Regulating on data availability is another way that governments can create opportunities for building businesses. UK land registry publishes data on house transactions allowing Zoopla to create a model valuing all UK properties. Transport for London makes its data freely available spurring a plethora of apps to help with journey planning. The Competition and Markets Authority in UK is reshaping the energy market: Energy supply data on customers will soon have to be made available so that customers can be approached with a lower price offer from one of the alternative suppliers.
How to capitalize on regulation: Lessons for startups
I’ve argued that Government regulation is not always detrimental to start-ups. But how can start-ups find opportunities in highly-regulated sectors? If you are a start-up looking to enter a highly-regulated industry, here are three tips from the experiences of the energy sector, which I have worked in for many years:
- First, Government regulation can be a market opportunity but you need a transition plan in case regulation changes.
European governments decided few decades ago to give favourable treatment to electricity produced from renewable energy sources. The mechanism used was a feed-in-tariff, which provides renewable energy generators a remuneration above retail rates of electricity. What came about in Europe was a renewable energy boom and pressure to innovate among technology providers. The number of patents in renewable energy increased three times in Germany between 2007 and 2013. Three years in a row (2010 -2012) Germany added on annual basis more than 7 GW of solar installed capacity, which equals to half of Singapore’s total power generation capacity.
Until today, Several German companies stay technologically ahead of the game despite the competitive pressures from China and its cheaper products. Would the renewable energy revolution happen anyway without government regulatory support? It might but it would not happen as fast.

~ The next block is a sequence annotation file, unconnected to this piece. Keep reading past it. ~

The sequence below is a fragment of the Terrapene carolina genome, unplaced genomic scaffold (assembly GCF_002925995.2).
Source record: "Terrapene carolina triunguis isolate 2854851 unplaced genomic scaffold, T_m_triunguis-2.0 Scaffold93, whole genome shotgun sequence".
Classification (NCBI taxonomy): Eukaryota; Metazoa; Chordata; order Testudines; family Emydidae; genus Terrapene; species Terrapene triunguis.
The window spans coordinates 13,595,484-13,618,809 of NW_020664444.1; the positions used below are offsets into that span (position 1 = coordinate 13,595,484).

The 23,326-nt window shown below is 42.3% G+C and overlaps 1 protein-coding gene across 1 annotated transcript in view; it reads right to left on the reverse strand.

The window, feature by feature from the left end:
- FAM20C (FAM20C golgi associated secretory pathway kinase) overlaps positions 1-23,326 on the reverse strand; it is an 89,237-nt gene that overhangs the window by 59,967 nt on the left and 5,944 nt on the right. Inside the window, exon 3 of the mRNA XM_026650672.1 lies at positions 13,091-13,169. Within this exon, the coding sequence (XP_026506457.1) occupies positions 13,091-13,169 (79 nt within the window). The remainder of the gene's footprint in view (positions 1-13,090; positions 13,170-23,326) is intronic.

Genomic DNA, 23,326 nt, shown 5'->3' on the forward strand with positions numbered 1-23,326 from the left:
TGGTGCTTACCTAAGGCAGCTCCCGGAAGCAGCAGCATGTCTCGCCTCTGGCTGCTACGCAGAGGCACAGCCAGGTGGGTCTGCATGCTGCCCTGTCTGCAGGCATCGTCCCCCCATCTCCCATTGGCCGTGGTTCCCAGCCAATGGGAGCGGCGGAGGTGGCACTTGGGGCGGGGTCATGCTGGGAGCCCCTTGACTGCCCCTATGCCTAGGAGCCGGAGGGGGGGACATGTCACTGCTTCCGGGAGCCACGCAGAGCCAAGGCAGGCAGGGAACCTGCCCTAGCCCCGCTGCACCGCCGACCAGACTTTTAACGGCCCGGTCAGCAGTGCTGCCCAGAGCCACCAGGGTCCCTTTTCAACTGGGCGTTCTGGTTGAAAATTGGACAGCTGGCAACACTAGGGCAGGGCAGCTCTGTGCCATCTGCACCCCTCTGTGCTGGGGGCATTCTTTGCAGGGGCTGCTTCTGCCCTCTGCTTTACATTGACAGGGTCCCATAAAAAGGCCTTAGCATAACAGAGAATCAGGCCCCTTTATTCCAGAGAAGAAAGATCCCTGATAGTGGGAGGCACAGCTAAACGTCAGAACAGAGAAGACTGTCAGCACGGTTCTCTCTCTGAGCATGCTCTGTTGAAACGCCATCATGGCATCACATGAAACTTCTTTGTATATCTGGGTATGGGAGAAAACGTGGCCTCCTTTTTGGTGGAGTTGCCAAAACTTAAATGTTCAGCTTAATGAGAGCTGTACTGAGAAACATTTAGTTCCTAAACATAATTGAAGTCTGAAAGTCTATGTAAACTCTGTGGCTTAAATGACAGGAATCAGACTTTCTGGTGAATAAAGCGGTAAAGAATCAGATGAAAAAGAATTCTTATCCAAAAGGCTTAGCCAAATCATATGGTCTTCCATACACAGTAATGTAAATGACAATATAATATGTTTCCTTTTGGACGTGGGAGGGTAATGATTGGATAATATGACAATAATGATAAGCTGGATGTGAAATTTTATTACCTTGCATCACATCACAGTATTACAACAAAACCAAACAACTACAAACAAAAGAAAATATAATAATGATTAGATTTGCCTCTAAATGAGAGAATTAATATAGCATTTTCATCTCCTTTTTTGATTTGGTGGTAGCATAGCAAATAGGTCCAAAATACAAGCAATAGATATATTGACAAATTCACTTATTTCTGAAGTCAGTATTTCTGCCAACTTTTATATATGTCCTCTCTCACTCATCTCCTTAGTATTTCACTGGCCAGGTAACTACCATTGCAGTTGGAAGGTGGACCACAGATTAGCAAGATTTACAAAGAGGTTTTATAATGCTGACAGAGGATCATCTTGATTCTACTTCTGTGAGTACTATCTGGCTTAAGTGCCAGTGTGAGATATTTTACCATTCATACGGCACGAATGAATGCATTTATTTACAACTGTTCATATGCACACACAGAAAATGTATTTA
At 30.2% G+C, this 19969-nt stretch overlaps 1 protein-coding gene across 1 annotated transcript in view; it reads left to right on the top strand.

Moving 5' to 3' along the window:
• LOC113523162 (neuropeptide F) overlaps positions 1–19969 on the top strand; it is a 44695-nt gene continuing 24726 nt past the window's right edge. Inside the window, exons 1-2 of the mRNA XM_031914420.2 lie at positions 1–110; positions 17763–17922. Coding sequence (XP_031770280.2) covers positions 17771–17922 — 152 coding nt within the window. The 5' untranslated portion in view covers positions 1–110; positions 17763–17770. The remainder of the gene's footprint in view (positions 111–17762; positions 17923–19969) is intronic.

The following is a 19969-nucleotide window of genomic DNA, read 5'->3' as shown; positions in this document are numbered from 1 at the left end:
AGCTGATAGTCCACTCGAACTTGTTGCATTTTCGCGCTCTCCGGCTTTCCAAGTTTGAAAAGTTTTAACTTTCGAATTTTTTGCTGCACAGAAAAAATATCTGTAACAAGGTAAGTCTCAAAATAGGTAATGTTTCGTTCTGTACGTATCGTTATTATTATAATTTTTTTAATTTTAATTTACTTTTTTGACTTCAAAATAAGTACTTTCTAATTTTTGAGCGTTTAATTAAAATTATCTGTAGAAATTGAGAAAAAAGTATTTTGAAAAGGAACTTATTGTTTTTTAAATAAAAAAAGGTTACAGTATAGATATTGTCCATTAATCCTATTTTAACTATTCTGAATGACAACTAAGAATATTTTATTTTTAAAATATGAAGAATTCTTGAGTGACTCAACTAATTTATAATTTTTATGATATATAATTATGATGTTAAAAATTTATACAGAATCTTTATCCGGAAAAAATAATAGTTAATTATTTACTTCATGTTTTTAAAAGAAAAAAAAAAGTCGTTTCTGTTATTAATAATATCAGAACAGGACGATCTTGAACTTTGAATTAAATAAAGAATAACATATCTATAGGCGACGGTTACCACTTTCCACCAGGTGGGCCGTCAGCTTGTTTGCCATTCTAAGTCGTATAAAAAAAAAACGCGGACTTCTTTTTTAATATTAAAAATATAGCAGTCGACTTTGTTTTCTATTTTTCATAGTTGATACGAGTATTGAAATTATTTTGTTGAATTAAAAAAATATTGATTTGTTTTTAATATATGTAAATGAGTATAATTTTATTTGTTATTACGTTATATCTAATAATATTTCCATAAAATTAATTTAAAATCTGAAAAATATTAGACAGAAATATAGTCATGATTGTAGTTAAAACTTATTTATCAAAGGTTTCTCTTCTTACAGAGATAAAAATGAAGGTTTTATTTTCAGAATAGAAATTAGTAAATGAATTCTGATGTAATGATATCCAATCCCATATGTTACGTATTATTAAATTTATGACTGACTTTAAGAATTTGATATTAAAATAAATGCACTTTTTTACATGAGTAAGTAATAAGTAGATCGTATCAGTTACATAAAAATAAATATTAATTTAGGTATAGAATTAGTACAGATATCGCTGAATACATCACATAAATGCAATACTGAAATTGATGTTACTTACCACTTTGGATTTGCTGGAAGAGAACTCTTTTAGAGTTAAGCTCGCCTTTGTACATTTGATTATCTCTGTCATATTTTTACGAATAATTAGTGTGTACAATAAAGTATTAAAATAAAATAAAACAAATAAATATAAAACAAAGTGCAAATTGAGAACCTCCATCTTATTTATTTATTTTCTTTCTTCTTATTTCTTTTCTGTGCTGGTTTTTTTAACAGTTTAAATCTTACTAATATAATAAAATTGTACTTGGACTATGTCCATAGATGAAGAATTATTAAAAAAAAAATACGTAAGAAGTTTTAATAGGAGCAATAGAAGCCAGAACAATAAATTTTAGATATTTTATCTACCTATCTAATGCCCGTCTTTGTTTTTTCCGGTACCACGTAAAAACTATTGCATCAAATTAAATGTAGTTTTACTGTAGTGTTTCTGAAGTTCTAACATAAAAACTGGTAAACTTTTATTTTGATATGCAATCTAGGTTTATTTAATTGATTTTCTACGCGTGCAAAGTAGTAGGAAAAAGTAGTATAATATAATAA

- Second, not all the governments regulate the same way and there is always a window of opportunity that can be used to pioneer your product or service with a friendly government regulator.
The case of hydraulic fracking represents the contrast between regulatory approaches in the US and the EU. The US regulates only when any issues of public concern arise, the EU takes preventive measures to avoid any possible negative public impacts.
Fracking involves injection of highly pressurized liquid in the rock to extract natural gas and petroleum from previously unreachable locations. The technology was pioneered and actively pursued in the US with relatively limited regulation until some of the negative impacts started emerging. Accidents and exposure to harmful substances used at fractured wells were raised as main concerns, which resulted in ban on hydraulic fracking in some states (Vermont and New York). While controversial in its environmental and public health impacts, hydraulic fracking is widely credited for the comeback of US energy independence based on its domestic production of natural gas and reduced role of the Middle East in global energy supply.
This contrasted with the EU approach, which has taken preventive rather than reactive approach and has banned the fracking before larger application by the industry. France banned fracking in 2011 and other countries in Europe introduced measures limiting fracking in subsequent years.
- Third, follow how government regulations are shaping their industry and/or market in country of their operation and worldwide. Regulatory changes might make incumbents more open to potential partnerships.
Finally, the German utilities sector offers an additional view on potential macro-consequences of government regulation. RWE (now Innogy) and EoN, two of Germany’s largest utilities are changing their business models completely as an unintended result of the government policies and regulations in German energy market. A mix of renewable energy targets and obligations to improve energy efficiency has forced both companies to restructure. The traditional energy assets remain with the legacy company while a new entity was created by both entities with a focus on services in decentralized energy and energy efficiency. The move puts incumbents on equal footing with number of young, agile startups, which are exploring the energy services space. Incumbents are keen to create partnerships to capture new market niche faster.
In summary, my advice for start-ups seeking to enter highly-regulated sectors is that Government regulation will have a profound impact on your startup, whether you want it or not: so make sure it works to your advantage.